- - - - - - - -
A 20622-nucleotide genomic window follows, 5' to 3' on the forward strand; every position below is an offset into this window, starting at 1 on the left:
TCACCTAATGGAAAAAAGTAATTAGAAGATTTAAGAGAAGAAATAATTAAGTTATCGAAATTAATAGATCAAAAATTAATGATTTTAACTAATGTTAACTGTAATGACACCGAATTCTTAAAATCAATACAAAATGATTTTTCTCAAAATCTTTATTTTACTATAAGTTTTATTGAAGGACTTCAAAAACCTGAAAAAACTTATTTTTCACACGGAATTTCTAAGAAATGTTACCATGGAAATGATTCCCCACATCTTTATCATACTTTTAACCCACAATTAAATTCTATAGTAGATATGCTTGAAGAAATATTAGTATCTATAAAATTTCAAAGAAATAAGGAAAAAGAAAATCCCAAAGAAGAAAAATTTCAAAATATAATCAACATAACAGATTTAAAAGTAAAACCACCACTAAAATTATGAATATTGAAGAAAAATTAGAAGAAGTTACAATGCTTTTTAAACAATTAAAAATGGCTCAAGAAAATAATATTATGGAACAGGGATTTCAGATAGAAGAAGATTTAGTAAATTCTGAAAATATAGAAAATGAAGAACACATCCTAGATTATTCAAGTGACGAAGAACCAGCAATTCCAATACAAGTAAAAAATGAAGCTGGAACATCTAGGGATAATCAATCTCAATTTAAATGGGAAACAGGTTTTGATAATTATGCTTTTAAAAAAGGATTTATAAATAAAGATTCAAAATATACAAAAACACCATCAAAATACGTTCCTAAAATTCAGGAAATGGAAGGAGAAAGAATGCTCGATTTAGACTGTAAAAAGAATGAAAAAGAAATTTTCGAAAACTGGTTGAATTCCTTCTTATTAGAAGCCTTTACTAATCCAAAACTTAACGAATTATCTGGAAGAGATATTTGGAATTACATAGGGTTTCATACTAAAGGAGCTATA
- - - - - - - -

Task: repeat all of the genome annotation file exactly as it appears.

A 20622-nucleotide genomic window follows, 5' to 3' on the forward strand; every position below is an offset into this window, starting at 1 on the left:
TCACCTAATGGAAAAAAGTAATTAGAAGATTTAAGAGAAGAAATAATTAAGTTATCGAAATTAATAGATCAAAAATTAATGATTTTAACTAATGTTAACTGTAATGACACCGAATTCTTAAAATCAATACAAAATGATTTTTCTCAAAATCTTTATTTTACTATAAGTTTTATTGAAGGACTTCAAAAACCTGAAAAAACTTATTTTTCACACGGAATTTCTAAGAAATGTTACCATGGAAATGATTCCCCACATCTTTATCATACTTTTAACCCACAATTAAATTCTATAGTAGATATGCTTGAAGAAATATTAGTATCTATAAAATTTCAAAGAAATAAGGAAAAAGAAAATCCCAAAGAAGAAAAATTTCAAAATATAATCAACATAACAGATTTAAAAGTAAAACCACCACTAAAATTATGAATATTGAAGAAAAATTAGAAGAAGTTACAATGCTTTTTAAACAATTAAAAATGGCTCAAGAAAATAATATTATGGAACAGGGATTTCAGATAGAAGAAGATTTAGTAAATTCTGAAAATATAGAAAATGAAGAACACATCCTAGATTATTCAAGTGACGAAGAACCAGCAATTCCAATACAAGTAAAAAATGAAGCTGGAACATCTAGGGATAATCAATCTCAATTTAAATGGGAAACAGGTTTTGATAATTATGCTTTTAAAAAAGGATTTATAAATAAAGATTCAAAATATACAAAAACACCATCAAAATACGTTCCTAAAATTCAGGAAATGGAAGGAGAAAGAATGCTCGATTTAGACTGTAAAAAGAATGAAAAAGAAATTTTCGAAAACTGGTTGAATTCCTTCTTATTAGAAGCCTTTACTAATCCAAAACTTAACGAATTATCTGGAAGAGATATTTGGAATTACATAGGGTTTCATACTAAAGGAGCTATA